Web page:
New Construction Program helps businesses build green


BC Hydro program offers incentives for business to 'go beyond the building code'

The decision to build a new facility is possibly one of the most challenging investment decisions a business or organization can face. Not only is it a high visibility, high capital expenditure, but it also sets in place decisions that will affect the enterprise for decades to come.

That's why BC Hydro's New Construction Program (NCP) works with companies and institutions to make it easier to go green when building or retrofitting a facility.

"Our purpose is to enable architects, designers and engineeers to go beyond building code, to give their clients the best design possible," says BC Hydro's Luis Damy.

But going beyond the building code to increase energy savings can be difficult. Clients may want to be energy efficient, but worry about incremental costs and wonder whether sexy new innovations — such as fast-acting radiant heating and cooling or variable refrigerant flow systems — will really pay for themselves over the long term.

"What they need is proof," says Damy. "That's why we fund up to 100% of an energy modeling study for larger buildings early in the design process."

Funding for energy modeling studies, capital costs

The New Construction Program offers three options for commercial, institutional and multi-unit residential developments.

For larger projects with the potential for at least 50,000 kWh in electricity savings, the Whole Building Design option will fund 50% of an energy modeling study done by an approved consultant, with another 50% funded if the building includes at least half of the energy-saving measures identified in the study. Such studies may cost anywhere from $5,000 to $40,000, depending on the size and complexity of the building.

Additional support is available through capital incentives. The better the electricity savings achieved compared to conventional building design, the higher the incentive BC Hydro will provide.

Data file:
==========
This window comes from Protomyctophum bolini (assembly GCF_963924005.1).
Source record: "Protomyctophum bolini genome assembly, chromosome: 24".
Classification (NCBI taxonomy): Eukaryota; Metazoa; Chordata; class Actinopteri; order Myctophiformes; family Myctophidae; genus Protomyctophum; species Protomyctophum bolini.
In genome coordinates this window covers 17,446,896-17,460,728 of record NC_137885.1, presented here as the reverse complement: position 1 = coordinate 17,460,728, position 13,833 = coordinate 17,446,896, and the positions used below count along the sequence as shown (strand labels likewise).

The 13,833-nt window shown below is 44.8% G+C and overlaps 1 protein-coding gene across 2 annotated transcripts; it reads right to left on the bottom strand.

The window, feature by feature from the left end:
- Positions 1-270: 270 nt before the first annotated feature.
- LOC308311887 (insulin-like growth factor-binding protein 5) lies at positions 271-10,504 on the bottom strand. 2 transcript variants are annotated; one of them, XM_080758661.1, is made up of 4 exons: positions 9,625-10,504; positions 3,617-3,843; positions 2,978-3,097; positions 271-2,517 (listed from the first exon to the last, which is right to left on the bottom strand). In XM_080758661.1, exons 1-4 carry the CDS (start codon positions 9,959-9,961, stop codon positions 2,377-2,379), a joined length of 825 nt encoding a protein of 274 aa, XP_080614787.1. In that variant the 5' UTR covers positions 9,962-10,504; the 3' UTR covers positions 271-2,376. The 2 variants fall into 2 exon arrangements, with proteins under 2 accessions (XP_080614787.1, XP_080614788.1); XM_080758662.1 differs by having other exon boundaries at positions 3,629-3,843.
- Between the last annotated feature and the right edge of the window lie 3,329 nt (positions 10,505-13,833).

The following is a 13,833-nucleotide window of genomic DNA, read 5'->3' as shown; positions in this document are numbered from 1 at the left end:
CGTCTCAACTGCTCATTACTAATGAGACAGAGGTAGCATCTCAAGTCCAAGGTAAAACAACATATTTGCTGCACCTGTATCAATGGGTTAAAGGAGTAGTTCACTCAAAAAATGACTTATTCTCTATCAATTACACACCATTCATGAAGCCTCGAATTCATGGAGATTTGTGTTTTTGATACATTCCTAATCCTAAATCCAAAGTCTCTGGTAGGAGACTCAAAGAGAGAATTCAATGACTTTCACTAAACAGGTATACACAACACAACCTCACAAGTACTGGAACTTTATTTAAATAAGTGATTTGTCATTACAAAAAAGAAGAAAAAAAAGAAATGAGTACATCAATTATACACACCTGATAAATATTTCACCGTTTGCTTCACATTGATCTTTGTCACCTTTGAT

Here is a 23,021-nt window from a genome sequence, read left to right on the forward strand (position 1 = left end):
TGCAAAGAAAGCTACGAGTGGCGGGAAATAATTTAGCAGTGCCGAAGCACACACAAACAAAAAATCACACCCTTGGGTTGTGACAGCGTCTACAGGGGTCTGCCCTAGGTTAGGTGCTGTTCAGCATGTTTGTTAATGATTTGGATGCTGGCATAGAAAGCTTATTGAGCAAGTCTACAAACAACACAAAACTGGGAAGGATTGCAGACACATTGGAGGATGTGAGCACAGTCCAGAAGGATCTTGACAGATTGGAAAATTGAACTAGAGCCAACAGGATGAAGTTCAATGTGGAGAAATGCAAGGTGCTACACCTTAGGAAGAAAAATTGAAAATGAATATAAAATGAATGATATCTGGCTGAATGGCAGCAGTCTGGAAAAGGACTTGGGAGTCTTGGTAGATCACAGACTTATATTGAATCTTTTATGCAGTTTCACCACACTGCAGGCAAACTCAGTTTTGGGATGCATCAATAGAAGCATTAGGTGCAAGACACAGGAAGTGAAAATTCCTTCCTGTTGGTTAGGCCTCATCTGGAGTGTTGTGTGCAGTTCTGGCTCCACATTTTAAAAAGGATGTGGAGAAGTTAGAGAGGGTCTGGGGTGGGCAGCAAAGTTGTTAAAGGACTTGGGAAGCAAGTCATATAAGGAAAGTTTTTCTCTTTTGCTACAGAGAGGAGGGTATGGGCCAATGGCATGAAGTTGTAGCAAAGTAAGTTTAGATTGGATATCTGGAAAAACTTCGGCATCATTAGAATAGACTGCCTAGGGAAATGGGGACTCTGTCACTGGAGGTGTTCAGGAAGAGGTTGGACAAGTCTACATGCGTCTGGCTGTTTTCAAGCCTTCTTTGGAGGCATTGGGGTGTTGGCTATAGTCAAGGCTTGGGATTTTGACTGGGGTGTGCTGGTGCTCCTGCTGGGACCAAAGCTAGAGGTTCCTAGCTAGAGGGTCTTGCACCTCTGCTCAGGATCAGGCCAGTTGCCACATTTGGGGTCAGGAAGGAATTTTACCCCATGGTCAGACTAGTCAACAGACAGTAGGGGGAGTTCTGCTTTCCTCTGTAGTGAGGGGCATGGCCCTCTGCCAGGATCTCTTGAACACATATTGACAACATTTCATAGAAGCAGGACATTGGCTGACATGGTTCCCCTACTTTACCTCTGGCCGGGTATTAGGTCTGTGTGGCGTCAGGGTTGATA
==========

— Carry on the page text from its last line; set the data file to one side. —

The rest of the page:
"This gives building designers many more options to choose from," says Damy. "Measures they may have avoided because of cost, they can now consider. And that means they can give their clients an even better building, at close to the same cost as a less energy-efficient one, with the added benefit of long-term operational savings from lower energy bills."

Engineer and energy modeler Chris Flood of Vancouver's Fenix Energy is a fan of NCP.

"Energy modeling allows us to investigate building design configurations such as a geothermal installation or envelope improvements, at concept design, design development and even retrofit stage," he says. "With building design becoming more complex all the time, modeling lets us explore ideas and actually see which ones will work and which we should eliminate. It's essentially value engineering at the very start of a project, rather than at the end.

"And with BC Hydro footing the bill for the study, and providing good money for installing efficient equipment, there's no reason for our clients not to want this."

System design, lighting design options

System Design is intended for larger projects that offer the potential for at least 50,000 kWh in electricity savings, but are too far along in their design process to qualify for the Whole Building option. It provides incentives for design teams to investigate and install specific energy-efficient building systems.

Energy-Efficient Lighting Design provides financial incentives and tools to help lighting designers create and install energy-efficient lighting systems that have potential electricity savings of at least 10,000 kWh.

Says Flood, "BC Hydro has a very experienced team of technical engineers on staff. They know what they need and how to direct us so we go through the process very easily. They help the design team move forward. Their whole purpose is to promote and drive energy-efficient designs, and they're really good at it. It's a great service."

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